The Bharat Jodo Yatra is a “tapasya” (spiritual journey) to seek the soul of India at a time of grave crisis, said Rahul Gandhi, who leads the Kanyakumari to Kashmir march, covering 3,500 kilometers.
Mr Gandhi was interacting with leaders of around 45 civil society groups and intellectuals in Hyderabad where the Indian National Congress party leader reached on the 55th day of the yatra.
The ongoing 150-day mass movement where participants walk by foot (padayatra) began on September 7 from Tamil Nadu’s Kanyakumari, the southernmost tip of the peninsula, and it covered, Kerala, Karnataka, Andhra Pradesh before entering Telangana.
The Yatra started by the Congress Party with the objective of knitting the country together against hatred and divisions has been supported by a large number of independent civil society groups, academics and human rights defenders across religions and castes all over the country.
The interactive session in Hyderabad addressed a wide range of issues such as the reasons for undertaking the yatra, the state of democratic institutions in the country and the economic model in the Modi era.
Calling the yatra “a tapasya,” Mr Gandhi lamented that every democratic, vigilance and security institution in the country has been converted into ideological instruments to serve exclusive sections.
On the economic front, large-scale extraction of wealth has been happening from ordinary citizens to the advantage of a few. Unless urgent corrective measures are taken in the spirit of the Constitution, there is bound to be a major unrest.
Large-scale coercive forces both of the state and of private players are already in place to quell the dissatisfaction. If this is not stopped in their track, there is bound to be immense suffering by the ordinary people, he said.
Mr Gandhi noted that extensive migration is taking place from impoverished rural areas to cities that have no adequate production capacities to absorb them, turning them into lumpen elements serving a political purpose.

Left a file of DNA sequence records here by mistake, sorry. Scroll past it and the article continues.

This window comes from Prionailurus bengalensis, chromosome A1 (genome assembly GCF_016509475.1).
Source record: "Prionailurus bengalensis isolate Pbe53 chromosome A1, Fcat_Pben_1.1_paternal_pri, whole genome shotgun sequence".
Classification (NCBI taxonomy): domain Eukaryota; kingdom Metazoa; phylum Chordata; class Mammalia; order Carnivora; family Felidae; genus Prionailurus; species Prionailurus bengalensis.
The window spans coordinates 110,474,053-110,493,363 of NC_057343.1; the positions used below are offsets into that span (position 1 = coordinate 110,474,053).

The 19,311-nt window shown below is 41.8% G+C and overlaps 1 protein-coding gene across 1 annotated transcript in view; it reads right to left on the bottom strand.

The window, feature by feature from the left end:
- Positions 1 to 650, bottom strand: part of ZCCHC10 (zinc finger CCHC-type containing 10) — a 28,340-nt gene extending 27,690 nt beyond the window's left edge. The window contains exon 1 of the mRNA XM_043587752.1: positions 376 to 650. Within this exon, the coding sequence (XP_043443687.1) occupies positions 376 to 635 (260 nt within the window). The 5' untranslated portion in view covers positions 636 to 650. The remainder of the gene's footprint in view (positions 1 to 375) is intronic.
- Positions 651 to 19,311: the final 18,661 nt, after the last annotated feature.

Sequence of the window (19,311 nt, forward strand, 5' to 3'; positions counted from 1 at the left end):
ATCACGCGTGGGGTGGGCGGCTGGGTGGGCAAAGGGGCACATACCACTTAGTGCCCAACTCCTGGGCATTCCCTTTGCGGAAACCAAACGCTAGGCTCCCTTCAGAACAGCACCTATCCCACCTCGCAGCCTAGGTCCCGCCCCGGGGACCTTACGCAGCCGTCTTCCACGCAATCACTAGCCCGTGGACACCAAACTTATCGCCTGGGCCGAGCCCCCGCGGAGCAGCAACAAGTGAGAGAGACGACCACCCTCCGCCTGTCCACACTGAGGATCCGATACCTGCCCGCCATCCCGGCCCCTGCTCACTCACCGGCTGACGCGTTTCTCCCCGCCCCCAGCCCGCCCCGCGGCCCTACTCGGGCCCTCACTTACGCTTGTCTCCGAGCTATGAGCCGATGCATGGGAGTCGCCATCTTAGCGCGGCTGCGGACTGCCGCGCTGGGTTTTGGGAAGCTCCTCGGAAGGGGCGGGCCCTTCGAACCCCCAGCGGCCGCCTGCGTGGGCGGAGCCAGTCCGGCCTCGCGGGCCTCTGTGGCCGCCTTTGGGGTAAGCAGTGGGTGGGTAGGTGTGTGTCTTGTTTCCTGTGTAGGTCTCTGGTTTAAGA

The way to overcome the crisis, he explained, is by people organizing themselves to resist and offer alternatives. He quoted the farmers’ strike as an excellent example of how people can organize. In fact, those in power have feet of clay, he said, as their response to the strike manifested.
He talked about his own personal as well as the party's commitment to an inclusive India where all can feel at home and participate in its progress.
The civil society groups put forward several suggestions to save India’s democracy and its institutions such as stressing the responsibility of political parties to educate the masses and organize protests against the trend, effective use of the mass media, social media and alternative media, galvanizing the youth, freeing the media from the clutches of corporates and right-wing groups and withdrawal of draconian laws that target human rights defenders, ordinary citizens and opposition parties.
The meeting urged political parties to take a clear stand on communalization and stop playing soft Hindutva.
Among those who participated in the interaction were Shantha Sinha, first chairperson of the National Child Rights Protection Commission; G. Vinod, dean of the Law faculty, Osmania University; Susie Tharoor, a writer; and Meera Sanghamitra of the National Alliance of People's Movements.
In reply to Ram Manohar Reddy, former editor of the Economic and Political Weekly, Mr. Gandhi said hate-mongering against Dalits, Tribals and minorities is not a hallucination but a reality. “This has to be countered with the antidote of Bharat Jodo (Unite India),” the Congress leader said.